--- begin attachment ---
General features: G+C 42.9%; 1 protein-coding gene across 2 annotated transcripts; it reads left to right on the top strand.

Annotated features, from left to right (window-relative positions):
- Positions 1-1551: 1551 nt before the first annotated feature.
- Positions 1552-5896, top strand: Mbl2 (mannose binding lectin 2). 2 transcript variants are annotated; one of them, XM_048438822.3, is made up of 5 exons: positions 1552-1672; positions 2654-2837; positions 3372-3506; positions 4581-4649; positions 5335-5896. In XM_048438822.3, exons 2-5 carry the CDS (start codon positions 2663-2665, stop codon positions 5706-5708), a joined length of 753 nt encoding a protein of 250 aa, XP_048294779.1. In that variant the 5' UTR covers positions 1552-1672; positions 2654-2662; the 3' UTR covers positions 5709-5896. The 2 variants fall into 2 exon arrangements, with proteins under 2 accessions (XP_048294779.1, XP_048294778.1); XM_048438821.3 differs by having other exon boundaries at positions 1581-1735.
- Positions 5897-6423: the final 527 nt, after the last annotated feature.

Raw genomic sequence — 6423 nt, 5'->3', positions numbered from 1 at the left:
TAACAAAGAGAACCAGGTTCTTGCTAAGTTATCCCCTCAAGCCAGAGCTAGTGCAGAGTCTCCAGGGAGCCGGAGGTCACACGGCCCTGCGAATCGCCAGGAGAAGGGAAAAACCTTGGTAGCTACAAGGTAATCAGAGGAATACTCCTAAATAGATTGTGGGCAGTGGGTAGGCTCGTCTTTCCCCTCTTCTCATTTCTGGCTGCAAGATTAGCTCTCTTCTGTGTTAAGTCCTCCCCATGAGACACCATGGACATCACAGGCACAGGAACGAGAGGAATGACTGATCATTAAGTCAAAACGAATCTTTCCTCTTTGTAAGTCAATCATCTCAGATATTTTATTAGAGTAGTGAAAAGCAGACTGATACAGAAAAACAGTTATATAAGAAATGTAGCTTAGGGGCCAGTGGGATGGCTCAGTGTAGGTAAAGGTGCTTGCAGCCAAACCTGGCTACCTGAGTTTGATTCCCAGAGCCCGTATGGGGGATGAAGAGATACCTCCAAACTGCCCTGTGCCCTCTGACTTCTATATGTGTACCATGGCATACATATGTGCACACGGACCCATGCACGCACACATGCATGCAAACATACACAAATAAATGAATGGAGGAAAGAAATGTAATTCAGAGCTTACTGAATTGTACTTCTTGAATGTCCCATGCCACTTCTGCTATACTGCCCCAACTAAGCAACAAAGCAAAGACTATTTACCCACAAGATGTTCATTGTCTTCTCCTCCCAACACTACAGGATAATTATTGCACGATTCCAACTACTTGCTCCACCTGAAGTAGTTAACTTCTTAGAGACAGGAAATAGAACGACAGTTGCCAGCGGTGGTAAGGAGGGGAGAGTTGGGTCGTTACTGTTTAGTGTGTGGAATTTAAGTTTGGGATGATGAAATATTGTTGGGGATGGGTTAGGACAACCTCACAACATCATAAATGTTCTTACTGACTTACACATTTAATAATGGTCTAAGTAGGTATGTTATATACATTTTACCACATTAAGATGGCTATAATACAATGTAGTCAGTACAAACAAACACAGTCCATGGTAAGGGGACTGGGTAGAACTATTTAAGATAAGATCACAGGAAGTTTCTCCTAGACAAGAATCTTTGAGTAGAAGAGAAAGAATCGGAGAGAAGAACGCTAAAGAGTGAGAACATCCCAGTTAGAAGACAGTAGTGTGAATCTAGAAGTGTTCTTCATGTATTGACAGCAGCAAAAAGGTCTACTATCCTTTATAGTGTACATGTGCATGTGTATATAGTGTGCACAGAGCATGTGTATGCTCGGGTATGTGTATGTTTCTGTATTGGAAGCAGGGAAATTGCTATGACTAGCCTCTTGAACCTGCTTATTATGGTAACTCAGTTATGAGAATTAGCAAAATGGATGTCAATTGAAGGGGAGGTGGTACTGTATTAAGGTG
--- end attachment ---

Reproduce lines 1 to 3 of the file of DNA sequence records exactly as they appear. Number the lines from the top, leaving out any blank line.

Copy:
General features: G+C 42.9%; 1 protein-coding gene across 2 annotated transcripts; it reads left to right on the top strand.

Annotated features, from left to right (window-relative positions):
- Positions 1-1551: 1551 nt before the first annotated feature.